Rupert effectively grew up on the set of the Harry Potter films.

But the months since he finally said goodbye to Hogwarts, Harry (played by Daniel Radcliffe) and Hermione (Emma Watson) have seen him on an emotional roller-coaster as he comes to terms with life after Ron.

The cinema premiere of the final film, Harry Potter and the Deathly Hallows Part 2, in July was one of the biggest Britain has seen with a red carpet in the heart of London which stretched from Trafalgar Square to Leicester Square. But after the last big party came the hangover…

“I do remember waking up after the premiere and thinking there is no more Potter,” he says wistfully. “It felt like the premiere was closure, I felt this is really it. It has taken me a while to come fully to terms with that. I felt it a lot on the last day of filming when they said cut for the final time, it was a massive moment because it really has taken over my life.

“I can’t remember before the time before the Harry Potter films and suddenly it was all over.

“It was such a long time, half my life, and suddenly it all came down to one scene – and we never came back.”

Leavesden Studios, near Watford, Herts, where all eight movies were filmed, is to open next year as a £100million attraction with all the props and sets to create a lasting reminder of the series.

A new state of the art studio is also being built next door which will make it a hub for film-making. We took Rupert back to the studios where he first started playing Harry’s sidekick aged just 11. “It’s a bit weird coming back,” he admits.

“I’ve seen all the plans and drawings and stuff. I think it is going to be amazing.” The relentless filming schedule saw the Hertfordshire lad spend most of his life at the studio. Luckily, his family lived nearby and in the few weeks off from shooting he often spent it shooting low-budget films – Thunderpants, Driving Lessons and Cherrybomb.

But the end of Potter saw him finally take a long break. “I have not been in too much of a rush to do anythingreally,” he says. “It has been nice to catch up on a few things and have a bit of freedom. I did a film earlier this year called Comrade, a Second World War movie set in Norway – that was pretty cool. Apart from that I have just been relaxing.

“I haven’t been on holiday for a few years so I just did normal things really. But having control over your life is good – and having control over your own hair is great – not that I’ve done anything with it. Emma changed hers though. We all keep in touch and we text each other. We’ll always be close.”

The cast so very nearly got a permanent reminder of their time together. “There was talk between us about doing something like a tattoo,” he says. “It would have been something subtle like Harry’s lightning scar. It would’ve been a great way of marking the end of filming.”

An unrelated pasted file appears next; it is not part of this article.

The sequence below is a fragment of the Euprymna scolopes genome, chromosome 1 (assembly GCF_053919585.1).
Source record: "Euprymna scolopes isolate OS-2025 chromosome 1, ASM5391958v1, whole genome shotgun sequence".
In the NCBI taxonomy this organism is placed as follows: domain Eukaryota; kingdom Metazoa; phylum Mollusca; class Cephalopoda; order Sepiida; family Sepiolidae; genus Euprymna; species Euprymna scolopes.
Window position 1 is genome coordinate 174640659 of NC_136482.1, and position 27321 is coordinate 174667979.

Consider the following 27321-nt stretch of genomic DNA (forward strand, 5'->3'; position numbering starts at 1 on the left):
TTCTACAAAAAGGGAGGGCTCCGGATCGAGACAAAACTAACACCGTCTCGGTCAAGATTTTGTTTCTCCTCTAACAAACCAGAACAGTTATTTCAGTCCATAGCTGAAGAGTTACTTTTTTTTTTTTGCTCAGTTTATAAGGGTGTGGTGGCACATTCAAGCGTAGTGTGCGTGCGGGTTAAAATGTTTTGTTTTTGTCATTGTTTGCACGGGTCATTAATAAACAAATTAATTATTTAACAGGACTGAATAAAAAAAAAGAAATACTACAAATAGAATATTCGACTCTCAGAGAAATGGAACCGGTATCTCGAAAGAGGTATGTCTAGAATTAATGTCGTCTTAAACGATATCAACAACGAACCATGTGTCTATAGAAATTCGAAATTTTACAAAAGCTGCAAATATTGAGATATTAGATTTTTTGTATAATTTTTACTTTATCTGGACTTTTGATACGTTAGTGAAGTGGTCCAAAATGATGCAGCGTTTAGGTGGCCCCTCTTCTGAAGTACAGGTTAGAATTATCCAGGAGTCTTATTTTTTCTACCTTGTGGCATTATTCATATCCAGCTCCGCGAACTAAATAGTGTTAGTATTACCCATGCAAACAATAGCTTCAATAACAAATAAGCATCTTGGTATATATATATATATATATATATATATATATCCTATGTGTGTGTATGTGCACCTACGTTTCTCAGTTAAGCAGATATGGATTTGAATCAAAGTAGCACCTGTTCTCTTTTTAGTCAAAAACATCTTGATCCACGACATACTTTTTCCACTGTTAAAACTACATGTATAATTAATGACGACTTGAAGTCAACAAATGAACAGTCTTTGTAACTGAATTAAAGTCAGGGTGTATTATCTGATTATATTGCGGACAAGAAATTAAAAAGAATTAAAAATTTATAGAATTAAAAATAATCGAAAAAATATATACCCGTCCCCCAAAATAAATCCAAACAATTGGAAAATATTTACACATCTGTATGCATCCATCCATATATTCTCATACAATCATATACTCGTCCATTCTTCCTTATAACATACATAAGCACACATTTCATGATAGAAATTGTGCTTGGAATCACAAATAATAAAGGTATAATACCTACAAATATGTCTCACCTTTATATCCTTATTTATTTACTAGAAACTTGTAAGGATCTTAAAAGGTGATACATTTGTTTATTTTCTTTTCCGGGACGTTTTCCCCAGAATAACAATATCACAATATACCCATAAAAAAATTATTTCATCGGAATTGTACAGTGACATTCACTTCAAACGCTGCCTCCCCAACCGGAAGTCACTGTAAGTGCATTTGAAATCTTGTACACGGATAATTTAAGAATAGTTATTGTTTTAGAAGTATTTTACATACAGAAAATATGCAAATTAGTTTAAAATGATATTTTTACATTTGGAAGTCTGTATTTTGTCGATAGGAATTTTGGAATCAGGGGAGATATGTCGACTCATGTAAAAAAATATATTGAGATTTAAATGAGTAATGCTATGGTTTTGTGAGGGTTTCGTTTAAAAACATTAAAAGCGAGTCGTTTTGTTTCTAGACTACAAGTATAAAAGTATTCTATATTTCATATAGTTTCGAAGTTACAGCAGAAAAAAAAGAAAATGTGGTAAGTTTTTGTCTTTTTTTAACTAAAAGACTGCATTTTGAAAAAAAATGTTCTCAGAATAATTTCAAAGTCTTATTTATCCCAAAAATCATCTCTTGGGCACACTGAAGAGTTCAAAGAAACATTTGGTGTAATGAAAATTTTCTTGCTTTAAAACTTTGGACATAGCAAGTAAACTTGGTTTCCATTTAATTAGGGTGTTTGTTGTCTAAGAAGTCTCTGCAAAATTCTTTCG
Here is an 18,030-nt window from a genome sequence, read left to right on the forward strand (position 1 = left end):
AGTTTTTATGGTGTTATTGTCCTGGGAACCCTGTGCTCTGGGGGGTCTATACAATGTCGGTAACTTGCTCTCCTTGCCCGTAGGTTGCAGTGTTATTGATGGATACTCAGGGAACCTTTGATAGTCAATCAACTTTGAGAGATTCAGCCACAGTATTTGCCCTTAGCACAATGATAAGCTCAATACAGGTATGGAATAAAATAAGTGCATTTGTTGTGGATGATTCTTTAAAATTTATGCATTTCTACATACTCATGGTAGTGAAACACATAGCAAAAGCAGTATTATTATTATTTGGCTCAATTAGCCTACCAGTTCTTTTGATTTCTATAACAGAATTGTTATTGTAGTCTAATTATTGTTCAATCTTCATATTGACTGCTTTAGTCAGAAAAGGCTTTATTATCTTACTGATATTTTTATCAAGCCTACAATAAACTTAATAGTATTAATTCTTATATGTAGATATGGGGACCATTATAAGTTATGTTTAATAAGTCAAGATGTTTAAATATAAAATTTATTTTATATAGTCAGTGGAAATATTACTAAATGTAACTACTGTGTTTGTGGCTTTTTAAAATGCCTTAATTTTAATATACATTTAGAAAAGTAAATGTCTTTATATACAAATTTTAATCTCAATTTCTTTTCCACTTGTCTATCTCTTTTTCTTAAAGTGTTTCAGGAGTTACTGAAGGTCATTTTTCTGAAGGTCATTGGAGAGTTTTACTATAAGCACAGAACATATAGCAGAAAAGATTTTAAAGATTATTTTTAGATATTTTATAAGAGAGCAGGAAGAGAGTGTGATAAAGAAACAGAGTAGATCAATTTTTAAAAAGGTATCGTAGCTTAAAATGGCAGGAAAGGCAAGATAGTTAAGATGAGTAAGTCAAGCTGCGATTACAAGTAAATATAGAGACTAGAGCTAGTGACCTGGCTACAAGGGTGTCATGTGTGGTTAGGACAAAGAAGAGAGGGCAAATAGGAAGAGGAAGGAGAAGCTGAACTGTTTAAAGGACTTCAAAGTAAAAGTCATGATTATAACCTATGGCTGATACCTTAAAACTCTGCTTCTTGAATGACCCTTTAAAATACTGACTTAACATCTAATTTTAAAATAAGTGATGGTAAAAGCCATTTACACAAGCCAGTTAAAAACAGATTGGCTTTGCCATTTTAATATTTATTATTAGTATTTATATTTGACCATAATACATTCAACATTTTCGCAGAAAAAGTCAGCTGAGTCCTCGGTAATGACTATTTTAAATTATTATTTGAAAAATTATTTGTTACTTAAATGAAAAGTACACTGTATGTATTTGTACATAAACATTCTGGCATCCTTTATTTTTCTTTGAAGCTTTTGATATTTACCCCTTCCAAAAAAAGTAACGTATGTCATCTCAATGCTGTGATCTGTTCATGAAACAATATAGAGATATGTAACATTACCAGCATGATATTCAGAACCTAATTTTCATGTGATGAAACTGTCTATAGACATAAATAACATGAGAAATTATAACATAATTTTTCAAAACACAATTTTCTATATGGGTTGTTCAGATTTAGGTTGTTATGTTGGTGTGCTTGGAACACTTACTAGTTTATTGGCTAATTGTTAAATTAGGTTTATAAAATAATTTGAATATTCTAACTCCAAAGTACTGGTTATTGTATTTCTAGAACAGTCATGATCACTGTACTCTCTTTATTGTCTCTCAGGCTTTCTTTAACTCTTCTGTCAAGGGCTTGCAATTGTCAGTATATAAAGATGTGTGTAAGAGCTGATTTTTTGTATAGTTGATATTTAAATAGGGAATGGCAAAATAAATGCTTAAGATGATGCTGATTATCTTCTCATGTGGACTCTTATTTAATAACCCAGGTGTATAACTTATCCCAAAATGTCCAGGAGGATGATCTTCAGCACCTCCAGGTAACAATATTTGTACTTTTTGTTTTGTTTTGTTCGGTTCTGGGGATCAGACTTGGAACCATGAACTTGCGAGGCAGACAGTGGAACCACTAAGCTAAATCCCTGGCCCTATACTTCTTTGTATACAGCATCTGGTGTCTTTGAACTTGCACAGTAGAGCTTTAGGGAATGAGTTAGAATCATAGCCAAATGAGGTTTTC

Though the franchise has been lucrative, Rupert doesn’t live the life of a young multi-millionaire playboy. He has now left home and bought a house near Watford – not in a fashionable part of London – which he has kitted out.

“I haven’t gone for the big London bachelor pad, not yet. Maybe in the future. I have got a few cool things in the house and I kind of collect weird antiques. My most recent was a Victorian artificial limb with three attachments for a hand. It’s a bit freaky but it’s cool.

“I love cars. I have three but they are not like super-cars or anything.”

After his break, and this final interview ahead of the release of the last Potter DVD, Rupert is ready to look for work.

So what about the biggest role of all, James Bond?

“A ginger Bond? Why not? That would be cool. But I can’t really see it myself.”


Original article found here: mirror.co.uk | November 29, 2011

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From Enemies to Friends

In April 1940, two fighter pilots fight each other. A British and a German. Trapped in the wilderness, they seek shelter in the same cabin and through time, they form a friendship. A new film about flying gentlemen and the absurdity of war.

The fact that reality often surpasses fantasy is unquestionable when you hear screenwriter Olde Meldgaard talk about his latest manuscript for the film, Comrade, which is currently in the last phases of editing at Zentropa in Norway.

The film is a war film – or rather an antiwar film – based on a real incident during World War II.

Comrade means friend or co-worker – but this is not about comrades at war, but about declared enemies who are brought together by fate in the wilderness under circumstances that make it absurd to maintain the hostility – and where they see each other as the people they really are after having fought to the death.

War is absurd
The story plays out at the end of April, 1940. The German fighter pilot, Lieutenant Horst Schopis, and the British fighter pilot, Captain Richard T. Partridge, enter an aerial combat against each other, and both the German and the British planes are forced to do an emergency landing in the Norwegian wilderness, where it’s still icy wintertime.

Independently of each other and only a few hours apart, they arrive at the same isolated cabin where they live under the same roof for a while.

Of course, it is impossible to maintain the hostility under these circumstances, and that’s what this film is about, Ole Meldgaard says.

He calls it an antiwar film, and during the film’s two hours – only one shot is fired.